In terms of technology, the face mask on a batting helmet was made a required piece of equipment in every level up to college in 2006. I am extremely familiar with this rule as I was on my 12U All-Star Team when all of our helmets were taken to install face masks on them. As a 12 year old I was more upset about having metal bars blocking my vision then concerned about the safety hazard of having my face exposed while hitting. I continue to wear a face mask to this day, although it is not required, to protect my face both while hitting and while base running. In baseball on the other hand, a face mask is not required in and level of play. In fact, the batting helmet in higher levels becomes smaller and smaller. MLB players wear a batting helmet that has very little padding between the plastic and the players head and only has one ear flap, to cover the ear facing the pitcher. Bruce Kidd in his article “Sports and Masculinity” explains that men are able to become more “masculine” through participation and conformity to the norms of their sports however women don’t have the same opportunity (Kidd). Therefore, due to the long trend of MLB players wearing minimal protective gear, as players continue to wear similar helmets they project their masculinity or “machoness”. Women do not have the same opportunities, in fact they are subject to a catch 22 in which by not wearing a face mask they project masculinity and their sexuality can be brought into question, however if they do wear face masks they are seen as weak. Therefore equipment used in Softball to this day continues to illuminate the ideology that women need to be protected and that sports are “too violent” or dangerous for women however men are able to deal with the danger of the sport.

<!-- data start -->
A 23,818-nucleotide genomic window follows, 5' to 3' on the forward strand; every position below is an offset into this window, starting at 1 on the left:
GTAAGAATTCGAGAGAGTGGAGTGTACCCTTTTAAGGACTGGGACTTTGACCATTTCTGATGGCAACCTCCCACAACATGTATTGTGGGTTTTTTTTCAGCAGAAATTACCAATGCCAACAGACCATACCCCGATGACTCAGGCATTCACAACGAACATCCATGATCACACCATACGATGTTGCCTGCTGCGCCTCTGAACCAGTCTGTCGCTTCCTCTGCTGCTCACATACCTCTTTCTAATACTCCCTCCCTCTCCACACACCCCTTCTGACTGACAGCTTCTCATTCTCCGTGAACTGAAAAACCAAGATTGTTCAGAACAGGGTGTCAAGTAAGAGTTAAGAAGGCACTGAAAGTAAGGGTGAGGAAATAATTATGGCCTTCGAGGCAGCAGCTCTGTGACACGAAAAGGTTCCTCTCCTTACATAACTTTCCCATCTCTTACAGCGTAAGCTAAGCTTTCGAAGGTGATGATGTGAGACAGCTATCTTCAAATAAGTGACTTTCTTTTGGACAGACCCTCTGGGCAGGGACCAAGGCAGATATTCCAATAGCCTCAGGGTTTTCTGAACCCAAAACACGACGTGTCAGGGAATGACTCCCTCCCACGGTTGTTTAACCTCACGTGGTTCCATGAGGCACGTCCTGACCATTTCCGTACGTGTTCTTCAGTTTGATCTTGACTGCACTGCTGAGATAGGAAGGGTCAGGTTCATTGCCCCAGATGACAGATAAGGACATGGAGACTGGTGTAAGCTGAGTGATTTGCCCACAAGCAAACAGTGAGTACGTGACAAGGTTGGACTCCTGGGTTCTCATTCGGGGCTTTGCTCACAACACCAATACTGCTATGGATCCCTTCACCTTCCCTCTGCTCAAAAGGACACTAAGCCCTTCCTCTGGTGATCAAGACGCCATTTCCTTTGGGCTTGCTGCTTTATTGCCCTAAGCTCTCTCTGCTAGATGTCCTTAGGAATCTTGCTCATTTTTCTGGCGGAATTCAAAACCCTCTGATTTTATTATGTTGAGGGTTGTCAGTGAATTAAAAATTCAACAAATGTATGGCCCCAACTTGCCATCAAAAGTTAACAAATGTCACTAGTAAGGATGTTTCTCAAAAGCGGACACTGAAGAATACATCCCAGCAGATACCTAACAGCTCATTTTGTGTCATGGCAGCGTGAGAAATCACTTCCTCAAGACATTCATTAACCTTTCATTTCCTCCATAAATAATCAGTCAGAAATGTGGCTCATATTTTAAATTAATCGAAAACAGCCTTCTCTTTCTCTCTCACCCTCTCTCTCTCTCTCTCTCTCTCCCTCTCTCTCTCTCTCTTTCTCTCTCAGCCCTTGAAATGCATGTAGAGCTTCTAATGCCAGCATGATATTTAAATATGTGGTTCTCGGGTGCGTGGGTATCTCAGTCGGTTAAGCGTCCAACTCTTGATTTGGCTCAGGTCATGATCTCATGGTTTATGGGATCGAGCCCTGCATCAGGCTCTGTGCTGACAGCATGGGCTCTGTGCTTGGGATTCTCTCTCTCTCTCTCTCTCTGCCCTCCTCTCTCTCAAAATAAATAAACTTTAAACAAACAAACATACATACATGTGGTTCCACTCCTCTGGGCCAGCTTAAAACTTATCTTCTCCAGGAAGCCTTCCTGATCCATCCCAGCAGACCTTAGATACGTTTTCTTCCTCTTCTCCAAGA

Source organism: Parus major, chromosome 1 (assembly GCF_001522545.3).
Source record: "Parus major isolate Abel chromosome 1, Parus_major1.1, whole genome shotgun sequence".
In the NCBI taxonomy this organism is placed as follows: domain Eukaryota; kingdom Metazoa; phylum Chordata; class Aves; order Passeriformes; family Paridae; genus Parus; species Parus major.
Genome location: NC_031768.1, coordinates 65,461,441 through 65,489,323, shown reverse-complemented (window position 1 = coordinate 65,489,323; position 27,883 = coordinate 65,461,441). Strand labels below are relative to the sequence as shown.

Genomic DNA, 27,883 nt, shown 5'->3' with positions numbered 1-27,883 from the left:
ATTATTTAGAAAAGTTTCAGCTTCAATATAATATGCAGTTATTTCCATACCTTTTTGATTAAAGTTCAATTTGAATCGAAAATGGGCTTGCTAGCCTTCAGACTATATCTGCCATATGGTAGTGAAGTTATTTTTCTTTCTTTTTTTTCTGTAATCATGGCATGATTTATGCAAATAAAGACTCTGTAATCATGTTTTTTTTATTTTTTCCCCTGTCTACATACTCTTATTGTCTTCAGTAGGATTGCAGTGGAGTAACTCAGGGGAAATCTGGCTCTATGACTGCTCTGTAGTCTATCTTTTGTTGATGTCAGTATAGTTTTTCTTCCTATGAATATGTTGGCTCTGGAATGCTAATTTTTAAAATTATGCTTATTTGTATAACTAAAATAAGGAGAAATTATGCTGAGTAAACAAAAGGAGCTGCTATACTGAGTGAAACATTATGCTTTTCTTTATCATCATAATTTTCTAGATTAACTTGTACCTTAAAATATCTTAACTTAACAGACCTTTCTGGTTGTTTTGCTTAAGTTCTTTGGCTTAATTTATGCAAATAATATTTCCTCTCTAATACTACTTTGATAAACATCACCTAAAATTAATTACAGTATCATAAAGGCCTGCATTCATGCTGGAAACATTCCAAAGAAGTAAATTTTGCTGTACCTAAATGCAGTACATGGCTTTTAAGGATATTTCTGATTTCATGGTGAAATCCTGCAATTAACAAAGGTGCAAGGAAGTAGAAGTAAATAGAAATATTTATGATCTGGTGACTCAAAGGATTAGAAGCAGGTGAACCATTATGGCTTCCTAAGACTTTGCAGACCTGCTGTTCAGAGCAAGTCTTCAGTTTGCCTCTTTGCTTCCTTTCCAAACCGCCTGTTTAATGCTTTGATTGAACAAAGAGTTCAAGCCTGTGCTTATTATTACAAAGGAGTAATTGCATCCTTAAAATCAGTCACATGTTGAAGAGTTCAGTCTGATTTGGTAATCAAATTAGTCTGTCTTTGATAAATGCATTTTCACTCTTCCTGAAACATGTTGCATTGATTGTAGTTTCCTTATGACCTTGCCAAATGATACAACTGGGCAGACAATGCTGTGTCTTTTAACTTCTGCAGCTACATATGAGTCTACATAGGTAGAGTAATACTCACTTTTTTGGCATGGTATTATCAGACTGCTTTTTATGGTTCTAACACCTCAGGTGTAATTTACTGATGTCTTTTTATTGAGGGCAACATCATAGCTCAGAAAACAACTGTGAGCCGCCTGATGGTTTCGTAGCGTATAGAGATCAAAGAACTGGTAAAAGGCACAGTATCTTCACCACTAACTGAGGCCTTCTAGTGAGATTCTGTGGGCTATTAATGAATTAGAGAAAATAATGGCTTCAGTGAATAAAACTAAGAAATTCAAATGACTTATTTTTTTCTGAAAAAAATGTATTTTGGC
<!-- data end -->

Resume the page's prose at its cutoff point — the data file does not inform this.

Throughout the course of this project, the Media Analysis blog sparked my interest in this particular topic, equipment and masculinity. The advertisement for the National Pro Fastpitch exemplifies the connection between safety and masculinity. The ad features a play on words juxtaposing the term safe at a base and safety indicating that the NPF plays so “hard” or “tough” that their safety is at risk, and is therefore worth watching. In this ad there is a softball player, who seems to be diving into a base and a glove containing the ball which looks to be in a motion of a tag. Also contained within the image is a helmet which looks to be flying in the air most likely as a result of the tag. The vulnerability of the woman diving in her lack of safety equipment protecting her face alludes to the theme that toughness and masculinity are intertwined. In Leslie Heywood’s article “Producing Girls” the difference between “can do” and “at risk” girls is discussed in a way that helps to explain the connection between toughness and masculinity. Can Do girls are women who are adapting, flexible, and active in the sports world. At risk girls on the other hand are those not involved in athletics (Heywood 104). According to the article “Producing Girls” at risk girls are named as such due to their vulnerability to drugs, alcohol, and other things that hinder success by abstaining from athletic participation. Can Do and At Risk girls are ironic in that the so called “at risk girls” are at risk by not participating in athletics, however the women participating in athletics are actually at risk for injury. This change in ideologies from the 1890s when Baseball was considered to dangerous for women to play, to 2007 when the article was written, encouraging women to participate in sport in order to avoid being at risk is extremely important. The ideologies of the Can Do and At Risk girls are not hegemonies however, these ideas about women being at risk by not participating in sport are definitely more prevalent than they were in the 1890s, however they are still a minority to the ideologies of masculinity and patriarchy. I believe that while the ideologies of Can Do and At Risk girls have good intentions of encouraging women to become involved in sports and not succumb to dominant ideologies of masculinity, ignore the risk of injury.  The woman pictured in this image according to Heywood’s article is a Can Do girl, due to her involvement in sports however, she is literally at risk. Her helmet has been hit off her head exposing her to possible injury. The advertisement, in an attempt to project masculinity through toughness has demonstrated that can do girls are actually at risk, in terms of their safety. In terms of the equipment being used, the helmet the Softball player is using does not appear to have a face mask on it. This being said, the lack of a face mask on her helmet contributes to her ability to be portrayed as a tough and legitimate athlete. If her helmet had a face mask it would be subject to the ideology created by society that she is just a Softball player and that therefore the NPF is not worth supporting because it is a bunch of women using equipment that prevents them from injury. Although equipment that prevents injury seems logical, according to the hegemony of the ties between masculinity and toughness, the face mask on a batting helmet prevents Softballs ability to be a “valid” or masculine sport.